The Cookie Monster Cometh.
Before Wolfgang Puck, before Emeril, before Iron Chef – there was Julia Child. But which came first: this American pioneer and monster of home cooking, or Monty Python’s Pepperpots?
Meryl Streep (as Julia Child) ululates her way through this exceptional little quasi-biopic sounding like Graham Chapman in a dress.
JULIE AND JULIA parallels Julia Child’s life with that of a nondescript housewife, Julie Powell (Amy Adams), who challenges herself to cook all the recipes in Child’s renowned cookbook, Mastering the Art of French Cooking, in 365 days, while blogging about it. Powell’s blog, called The Julie/Julia Project would attain its own measure of fame before Powell would turn it into a memoir, finally titled, Julie & Julia: My Year of Cooking Dangerously.
KLAXONS! Chick Flick Alert! Chick Flick Alert! Can’t you tell by the bright, perky music that signifies Bright Perky Heroine?
Yet writer-director Nora Ephron crafts a sassy, saucy film around this esoteric topic. In her chosen genre (perky, lightweight, sappy quasi-comedies), Ephron is unmatched. As a writer, she can really string a screenplay together, as a director, she brings out the best in her actors; and in JULIE AND JULIA she brings this parallel-lives story to the screen with well-orchestrated verve, creatively transitioning between Julie’s and Julia’s lives.
In 1948, we see Julia Child arriving in Versailles, France, with husband Paul (the wonderfully-underplaying Stanley Tucci); cut to Julie Powell in 2002 moving into a slumdog apartment above a pizzeria in Queens, New York with her husband Eric (a similarly underplayed performance from Chris Messina).
While Julia’s husband Paul worked for the American Embassy in Paris, she pottered around trying to find something to keep herself busy, eventually settling on cooking; cut to modern Julie (who works in a customer service cubicle taking 9/11 insurance claims) trying to find something rewarding to do, eventually settling on cooking – from the cookbook which has become an American tradition – Julia’s.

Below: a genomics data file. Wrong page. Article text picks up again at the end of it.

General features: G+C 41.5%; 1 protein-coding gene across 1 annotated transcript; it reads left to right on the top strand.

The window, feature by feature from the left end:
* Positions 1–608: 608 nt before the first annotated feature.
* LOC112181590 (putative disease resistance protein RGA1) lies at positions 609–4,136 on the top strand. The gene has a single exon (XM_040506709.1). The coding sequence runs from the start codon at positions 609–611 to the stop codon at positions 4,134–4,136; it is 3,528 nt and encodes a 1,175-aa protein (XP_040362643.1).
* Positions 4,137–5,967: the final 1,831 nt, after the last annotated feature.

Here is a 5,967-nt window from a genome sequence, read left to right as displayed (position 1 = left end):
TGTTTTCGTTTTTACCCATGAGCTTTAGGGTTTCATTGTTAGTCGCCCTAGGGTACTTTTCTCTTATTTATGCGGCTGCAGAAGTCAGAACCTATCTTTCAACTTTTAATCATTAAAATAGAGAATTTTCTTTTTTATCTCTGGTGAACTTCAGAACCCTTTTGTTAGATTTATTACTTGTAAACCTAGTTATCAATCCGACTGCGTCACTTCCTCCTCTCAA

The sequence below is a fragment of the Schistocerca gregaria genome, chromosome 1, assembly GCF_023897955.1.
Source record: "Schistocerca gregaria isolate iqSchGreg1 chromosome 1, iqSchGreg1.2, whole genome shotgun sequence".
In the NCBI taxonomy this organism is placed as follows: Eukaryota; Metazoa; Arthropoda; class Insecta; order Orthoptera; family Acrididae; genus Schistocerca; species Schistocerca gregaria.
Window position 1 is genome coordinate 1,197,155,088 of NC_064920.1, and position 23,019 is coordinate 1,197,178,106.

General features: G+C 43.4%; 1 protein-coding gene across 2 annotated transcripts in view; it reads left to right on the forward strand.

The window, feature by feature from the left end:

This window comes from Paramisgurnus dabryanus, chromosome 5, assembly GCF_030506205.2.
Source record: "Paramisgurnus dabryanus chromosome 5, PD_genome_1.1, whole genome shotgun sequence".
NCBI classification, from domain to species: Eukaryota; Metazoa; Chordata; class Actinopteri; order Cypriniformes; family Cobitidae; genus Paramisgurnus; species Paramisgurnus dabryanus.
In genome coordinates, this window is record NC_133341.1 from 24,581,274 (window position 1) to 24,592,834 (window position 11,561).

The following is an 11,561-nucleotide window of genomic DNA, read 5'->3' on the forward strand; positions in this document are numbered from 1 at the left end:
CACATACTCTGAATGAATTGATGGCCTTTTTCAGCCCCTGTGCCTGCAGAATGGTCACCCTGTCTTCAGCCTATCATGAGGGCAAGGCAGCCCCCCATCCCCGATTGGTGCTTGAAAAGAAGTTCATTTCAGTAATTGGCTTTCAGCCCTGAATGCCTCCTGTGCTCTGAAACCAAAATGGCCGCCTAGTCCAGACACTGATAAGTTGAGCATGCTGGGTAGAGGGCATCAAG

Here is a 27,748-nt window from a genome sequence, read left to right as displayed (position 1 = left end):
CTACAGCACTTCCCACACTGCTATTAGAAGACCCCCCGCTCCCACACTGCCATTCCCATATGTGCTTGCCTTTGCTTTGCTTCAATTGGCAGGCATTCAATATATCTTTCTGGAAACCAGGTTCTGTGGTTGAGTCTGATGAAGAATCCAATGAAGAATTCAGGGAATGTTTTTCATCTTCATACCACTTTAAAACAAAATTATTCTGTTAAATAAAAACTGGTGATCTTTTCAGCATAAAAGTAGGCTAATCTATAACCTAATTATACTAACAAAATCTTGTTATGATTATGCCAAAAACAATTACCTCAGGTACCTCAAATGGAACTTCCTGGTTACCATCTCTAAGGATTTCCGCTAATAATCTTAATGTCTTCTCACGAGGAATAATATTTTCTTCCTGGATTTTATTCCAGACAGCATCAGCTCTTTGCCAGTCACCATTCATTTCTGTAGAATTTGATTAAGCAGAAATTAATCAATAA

The chemistry of the two couples is touching: in Versailles, Julia would run ideas by Paul on maybe becoming a hat-maker, to which Paul would calmly, supportively reply, “You like hats…” to learning how to play bridge (Paul’s comment, “You like bridge…”); cut to Julie and Eric trying to find something suitable for her to blog about, while foreshadowing hilariously as he lustily devours her cooking, “This is–mm! This is really good!”
When the two couples talk about their eventual book advances, it is a testament to the changing times. Julia rapturously tells Paul “They’re going to offer us two hundred and fifty dollars!” as if it’s a million. And the modern Julie and Eric bandy about “How much do you think they’ll offer – 100,000?” offhandedly.
Even the women’s relationships with their husbands illustrates the changing times: Julia was a virgin when she married Paul and moved with him to Paris because HIS work sent him there; it was tacitly understood that if his work transferred him anywhere in the world, Julia would automatically go with him. Their love life is portrayed as exceedingly healthy even at their “advanced” ages. In Julie’s 2000’s lifestyle, she is a little more on equal footing with her husband, allowed to argue with him emotionally, and he actually leaves her for a short period – but I must stress: even though this screenplay is written by a woman, it avoids that tired Hollywood cliché of making the male halves of the marriages insensitive assholes. Messina and Tucci play sensitive, supportive, strong men that any woman would be proud to be married to.
My sister would love this movie. At every swish of the whisk, we see and hear many interesting trinkets about food preparation “for the servantless American cook.” You can almost smell the delicacies, as in Tucci’s BIG NIGHT (which my sister loved for the food!).
That Tucci-directed vehicle was about his cook character creating a magnificent dinner for an important client; here he is comfortably united with Streep again (after his turn as her liege in THE DEVIL WEARS PRADA, 2006), as the husband of the cook. Streep’s authentic replication of Julia Child’s vocalization is unintentionally hilarious, reminding us of Chapman and Cleese loudly ruminating over philosophy while wearing bras. Jane Lynch is Julia’s tall, loud sister, the Cleese to Julia’s Chapman. And Amy Adams is simply delightful (which is the prim way of saying ‘I want to bang her till the neighbors complain’).
It might have been more appropriate to say “eat her till the neighbors complain,” but that would be, uh, tasteless…